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Kidney Int. 2014 May;85(5):1137-50. doi: 10.1038/ki.2013.501. Epub 2014 Jan 15.

Renal cyst growth is the main determinant for hypertension and concentrating deficit in Pkd1-deficient mice.

Author information

  • 1Divisions of Nephrology and Molecular Medicine, Department of Medicine, University of São Paulo School of Medicine, São Paulo, Brazil.
  • 2Department of Medicine, Federal University of Goiás School of Medicine, Goiânia, Brazil.
  • 3Department of Cardiopneumology, Heart Institute, University of São Paulo School of Medicine, São Paulo, Brazil.
  • 4Department of Pathology, University of São Paulo School of Medicine, São Paulo, Brazil.
  • 5Department of Oncology, University of Maryland School of Medicine, Baltimore, Maryland, USA.
  • 6Division of Nephrology, Department of Medicine, Johns Hopkins University School of Medicine, Baltimore, Maryland, USA.
  • 71] Divisions of Nephrology and Molecular Medicine, Department of Medicine, University of São Paulo School of Medicine, São Paulo, Brazil [2] Center for Cellular and Molecular Studies and Therapy (NETCEM), University of São Paulo, São Paulo, Brazil.

Abstract

We have bred a Pkd1 floxed allele with a nestin-Cre expressing line to generate cystic mice with preserved glomerular filtration rate to address the pathogenesis of complex autosomal dominant polycystic kidney disease (ADPKD) phenotypes. Hypertension affects about 60% of these patients before loss of renal function, leading to significant morbimortality. Cystic mice were hypertensive at 5 and 13 weeks of age, a phenotype not seen in noncystic controls and Pkd1-haploinsufficient animals that do not develop renal cysts. Fractional sodium excretion was reduced in cystic mice at these ages. Angiotensinogen gene expression was higher in cystic than noncystic kidneys at 18 weeks, while ACE and the AT1 receptor were expressed in renal cyst epithelia. Cystic animals displayed increased renal cAMP, cell proliferation, and apoptosis. At 24 weeks, mean arterial pressure and fractional sodium excretion did not significantly differ between the cystic and noncystic groups, whereas cardiac mass increased in cystic mice. Renal concentrating deficit is also an early finding in ADPKD. Maximum urine osmolality and urine nitrite excretion were reduced in 10-13- and 24-week-old cystic mice, deficits not found in haploinsufficient and noncystic controls. A trend of higher plasma vasopressin was observed in cystic mice. Thus, cyst growth most probably plays a central role in early-stage ADPKD-associated hypertension, with activation of the intrarenal renin-angiotensin system as a key mechanism. Cyst expansion is also likely essential for the development of the concentrating deficit in this disease. Our findings are consistent with areas of reduced perfusion in the kidneys of patients with ADPKD.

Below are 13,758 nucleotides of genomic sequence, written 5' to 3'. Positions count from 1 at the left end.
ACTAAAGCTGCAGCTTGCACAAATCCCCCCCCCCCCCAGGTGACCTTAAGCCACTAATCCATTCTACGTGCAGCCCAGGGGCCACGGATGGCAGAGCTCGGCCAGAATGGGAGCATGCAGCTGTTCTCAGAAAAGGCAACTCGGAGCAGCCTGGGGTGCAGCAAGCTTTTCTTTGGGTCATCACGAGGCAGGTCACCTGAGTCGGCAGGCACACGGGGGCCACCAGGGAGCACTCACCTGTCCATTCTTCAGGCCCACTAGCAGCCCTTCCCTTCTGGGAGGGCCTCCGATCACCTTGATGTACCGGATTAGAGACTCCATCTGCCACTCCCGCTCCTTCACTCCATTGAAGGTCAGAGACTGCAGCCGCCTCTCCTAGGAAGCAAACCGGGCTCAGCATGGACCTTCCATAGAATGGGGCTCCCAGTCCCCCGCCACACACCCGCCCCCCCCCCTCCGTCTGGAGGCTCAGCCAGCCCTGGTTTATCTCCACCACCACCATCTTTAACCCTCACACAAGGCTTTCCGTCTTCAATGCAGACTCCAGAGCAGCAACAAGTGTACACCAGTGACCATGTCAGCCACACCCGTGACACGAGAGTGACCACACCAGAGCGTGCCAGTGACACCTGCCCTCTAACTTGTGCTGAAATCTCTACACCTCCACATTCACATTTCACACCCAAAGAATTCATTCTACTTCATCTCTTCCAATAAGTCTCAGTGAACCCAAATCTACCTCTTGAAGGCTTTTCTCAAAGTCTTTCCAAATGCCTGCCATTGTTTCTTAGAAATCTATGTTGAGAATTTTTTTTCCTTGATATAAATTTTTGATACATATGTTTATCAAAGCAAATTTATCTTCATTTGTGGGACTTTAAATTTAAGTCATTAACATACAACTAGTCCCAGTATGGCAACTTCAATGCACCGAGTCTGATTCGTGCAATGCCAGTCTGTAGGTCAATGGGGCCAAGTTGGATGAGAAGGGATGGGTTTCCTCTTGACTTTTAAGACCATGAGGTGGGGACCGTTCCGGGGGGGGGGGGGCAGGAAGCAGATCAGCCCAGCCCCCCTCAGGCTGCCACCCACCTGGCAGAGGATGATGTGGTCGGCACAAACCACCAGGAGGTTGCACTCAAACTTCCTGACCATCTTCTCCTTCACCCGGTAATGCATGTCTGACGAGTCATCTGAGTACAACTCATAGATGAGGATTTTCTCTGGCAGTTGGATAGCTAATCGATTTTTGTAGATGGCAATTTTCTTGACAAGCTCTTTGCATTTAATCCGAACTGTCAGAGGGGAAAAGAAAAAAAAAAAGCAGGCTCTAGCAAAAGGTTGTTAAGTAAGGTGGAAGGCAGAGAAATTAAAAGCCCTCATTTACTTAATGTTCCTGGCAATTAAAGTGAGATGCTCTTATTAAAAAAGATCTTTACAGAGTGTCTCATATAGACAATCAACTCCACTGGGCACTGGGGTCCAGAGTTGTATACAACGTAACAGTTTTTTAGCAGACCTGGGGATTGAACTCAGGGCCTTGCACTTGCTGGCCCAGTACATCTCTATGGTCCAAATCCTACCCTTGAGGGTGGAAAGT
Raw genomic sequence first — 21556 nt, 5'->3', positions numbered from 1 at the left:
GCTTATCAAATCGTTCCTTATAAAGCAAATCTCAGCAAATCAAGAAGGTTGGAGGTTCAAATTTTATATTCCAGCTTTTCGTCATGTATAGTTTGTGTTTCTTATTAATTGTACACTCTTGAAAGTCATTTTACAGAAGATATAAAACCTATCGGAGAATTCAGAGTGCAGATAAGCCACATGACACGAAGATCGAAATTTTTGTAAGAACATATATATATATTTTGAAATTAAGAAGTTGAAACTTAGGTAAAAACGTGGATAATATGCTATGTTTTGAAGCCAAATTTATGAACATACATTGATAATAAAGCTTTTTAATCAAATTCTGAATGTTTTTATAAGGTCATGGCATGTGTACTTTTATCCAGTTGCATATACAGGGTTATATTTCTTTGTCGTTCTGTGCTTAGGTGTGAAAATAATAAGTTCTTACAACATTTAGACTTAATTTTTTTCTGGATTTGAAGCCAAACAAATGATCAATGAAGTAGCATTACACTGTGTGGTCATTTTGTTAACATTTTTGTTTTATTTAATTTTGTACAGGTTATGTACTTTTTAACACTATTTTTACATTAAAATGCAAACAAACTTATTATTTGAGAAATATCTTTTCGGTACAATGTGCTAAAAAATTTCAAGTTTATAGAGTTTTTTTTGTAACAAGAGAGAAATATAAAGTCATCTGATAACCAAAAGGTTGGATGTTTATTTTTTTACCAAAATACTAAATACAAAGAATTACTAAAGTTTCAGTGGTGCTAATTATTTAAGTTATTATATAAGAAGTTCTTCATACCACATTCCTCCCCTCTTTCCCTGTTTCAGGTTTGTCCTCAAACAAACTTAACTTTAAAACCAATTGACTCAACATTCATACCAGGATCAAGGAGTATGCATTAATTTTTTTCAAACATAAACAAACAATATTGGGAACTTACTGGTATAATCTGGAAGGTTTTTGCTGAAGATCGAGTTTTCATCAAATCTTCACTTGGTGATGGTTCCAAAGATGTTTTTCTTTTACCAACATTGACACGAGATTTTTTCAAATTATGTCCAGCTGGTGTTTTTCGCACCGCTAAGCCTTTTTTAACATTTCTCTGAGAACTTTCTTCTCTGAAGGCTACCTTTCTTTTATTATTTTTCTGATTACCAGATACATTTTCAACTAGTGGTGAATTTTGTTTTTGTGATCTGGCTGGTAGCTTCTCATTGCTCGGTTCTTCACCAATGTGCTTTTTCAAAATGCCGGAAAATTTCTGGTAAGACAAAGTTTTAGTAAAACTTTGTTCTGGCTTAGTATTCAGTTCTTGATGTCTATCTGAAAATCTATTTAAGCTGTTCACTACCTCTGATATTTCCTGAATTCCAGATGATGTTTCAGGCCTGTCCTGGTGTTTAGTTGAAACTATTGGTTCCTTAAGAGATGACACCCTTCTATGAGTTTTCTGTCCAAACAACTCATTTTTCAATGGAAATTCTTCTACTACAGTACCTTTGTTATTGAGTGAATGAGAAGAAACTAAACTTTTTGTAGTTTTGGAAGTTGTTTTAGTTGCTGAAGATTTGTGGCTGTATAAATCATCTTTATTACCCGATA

PMID:
24429399
[PubMed - in process]
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